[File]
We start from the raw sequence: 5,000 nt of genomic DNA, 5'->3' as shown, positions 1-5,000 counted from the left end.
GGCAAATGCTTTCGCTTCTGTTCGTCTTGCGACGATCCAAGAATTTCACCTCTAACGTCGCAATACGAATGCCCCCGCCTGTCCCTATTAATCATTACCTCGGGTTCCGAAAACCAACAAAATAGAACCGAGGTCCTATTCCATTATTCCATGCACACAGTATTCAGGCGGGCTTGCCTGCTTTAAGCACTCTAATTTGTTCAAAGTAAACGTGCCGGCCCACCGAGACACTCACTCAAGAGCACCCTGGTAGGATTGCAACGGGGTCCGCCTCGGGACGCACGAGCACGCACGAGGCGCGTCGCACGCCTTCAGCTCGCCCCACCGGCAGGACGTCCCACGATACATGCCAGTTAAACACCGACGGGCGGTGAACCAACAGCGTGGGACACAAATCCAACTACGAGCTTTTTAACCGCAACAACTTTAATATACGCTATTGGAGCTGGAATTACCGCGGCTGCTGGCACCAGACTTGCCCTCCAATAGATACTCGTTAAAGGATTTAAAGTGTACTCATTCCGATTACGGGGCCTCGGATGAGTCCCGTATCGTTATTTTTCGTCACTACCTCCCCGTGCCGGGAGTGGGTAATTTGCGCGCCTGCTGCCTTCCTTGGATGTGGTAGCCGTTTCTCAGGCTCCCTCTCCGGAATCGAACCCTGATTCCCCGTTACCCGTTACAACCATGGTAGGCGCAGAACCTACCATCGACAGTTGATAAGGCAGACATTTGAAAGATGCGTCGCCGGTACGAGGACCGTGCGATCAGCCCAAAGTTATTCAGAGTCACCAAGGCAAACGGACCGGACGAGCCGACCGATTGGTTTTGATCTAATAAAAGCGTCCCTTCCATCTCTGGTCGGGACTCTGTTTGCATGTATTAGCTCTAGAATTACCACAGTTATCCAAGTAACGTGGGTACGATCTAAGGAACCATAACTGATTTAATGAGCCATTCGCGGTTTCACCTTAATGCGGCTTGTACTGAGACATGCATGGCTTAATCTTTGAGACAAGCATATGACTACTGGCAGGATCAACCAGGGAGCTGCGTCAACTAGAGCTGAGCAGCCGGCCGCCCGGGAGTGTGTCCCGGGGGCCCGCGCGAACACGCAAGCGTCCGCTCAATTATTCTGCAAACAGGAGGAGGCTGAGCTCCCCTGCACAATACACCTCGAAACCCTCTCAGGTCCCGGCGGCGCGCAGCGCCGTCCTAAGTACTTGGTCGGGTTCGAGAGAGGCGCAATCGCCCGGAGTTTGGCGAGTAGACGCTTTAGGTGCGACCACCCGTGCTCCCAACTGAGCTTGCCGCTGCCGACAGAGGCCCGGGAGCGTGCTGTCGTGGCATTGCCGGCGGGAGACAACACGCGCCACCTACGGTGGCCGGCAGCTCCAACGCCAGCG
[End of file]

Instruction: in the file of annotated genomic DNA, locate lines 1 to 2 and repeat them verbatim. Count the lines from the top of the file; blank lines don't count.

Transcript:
We start from the raw sequence: 5,000 nt of genomic DNA, 5'->3' as shown, positions 1-5,000 counted from the left end.
GGCAAATGCTTTCGCTTCTGTTCGTCTTGCGACGATCCAAGAATTTCACCTCTAACGTCGCAATACGAATGCCCCCGCCTGTCCCTATTAATCATTACCTCGGGTTCCGAAAACCAACAAAATAGAACCGAGGTCCTATTCCATTATTCCATGCACACAGTATTCAGGCGGGCTTGCCTGCTTTAAGCACTCTAATTTGTTCAAAGTAAACGTGCCGGCCCACCGAGACACTCACTCAAGAGCACCCTGGTAGGATTGCAACGGGGTCCGCCTCGGGACGCACGAGCACGCACGAGGCGCGTCGCACGCCTTCAGCTCGCCCCACCGGCAGGACGTCCCACGATACATGCCAGTTAAACACCGACGGGCGGTGAACCAACAGCGTGGGACACAAATCCAACTACGAGCTTTTTAACCGCAACAACTTTAATATACGCTATTGGAGCTGGAATTACCGCGGCTGCTGGCACCAGACTTGCCCTCCAATAGATACTCGTTAAAGGATTTAAAGTGTACTCATTCCGATTACGGGGCCTCGGATGAGTCCCGTATCGTTATTTTTCGTCACTACCTCCCCGTGCCGGGAGTGGGTAATTTGCGCGCCTGCTGCCTTCCTTGGATGTGGTAGCCGTTTCTCAGGCTCCCTCTCCGGAATCGAACCCTGATTCCCCGTTACCCGTTACAACCATGGTAGGCGCAGAACCTACCATCGACAGTTGATAAGGCAGACATTTGAAAGATGCGTCGCCGGTACGAGGACCGTGCGATCAGCCCAAAGTTATTCAGAGTCACCAAGGCAAACGGACCGGACGAGCCGACCGATTGGTTTTGATCTAATAAAAGCGTCCCTTCCATCTCTGGTCGGGACTCTGTTTGCATGTATTAGCTCTAGAATTACCACAGTTATCCAAGTAACGTGGGTACGATCTAAGGAACCATAACTGATTTAATGAGCCATTCGCGGTTTCACCTTAATGCGGCTTGTACTGAGACATGCATGGCTTAATCTTTGAGACAAGCATATGACTACTGGCAGGATCAACCAGGGAGCTGCGTCAACTAGAGCTGAGCAGCCGGCCGCCCGGGAGTGTGTCCCGGGGGCCCGCGCGAACACGCAAGCGTCCGCTCAATTATTCTGCAAACAGGAGGAGGCTGAGCTCCCCTGCACAATACACCTCGAAACCCTCTCAGGTCCCGGCGGCGCGCAGCGCCGTCCTAAGTACTTGGTCGGGTTCGAGAGAGGCGCAATCGCCCGGAGTTTGGCGAGTAGACGCTTTAGGTGCGACCACCCGTGCTCCCAACTGAGCTTGCCGCTGCCGACAGAGGCCCGGGAGCGTGCTGTCGTGGCATTGCCGGCGGGAGACAACACGCGCCACCTACGGTGGCCGGCAGCTCCAACGCCAGCG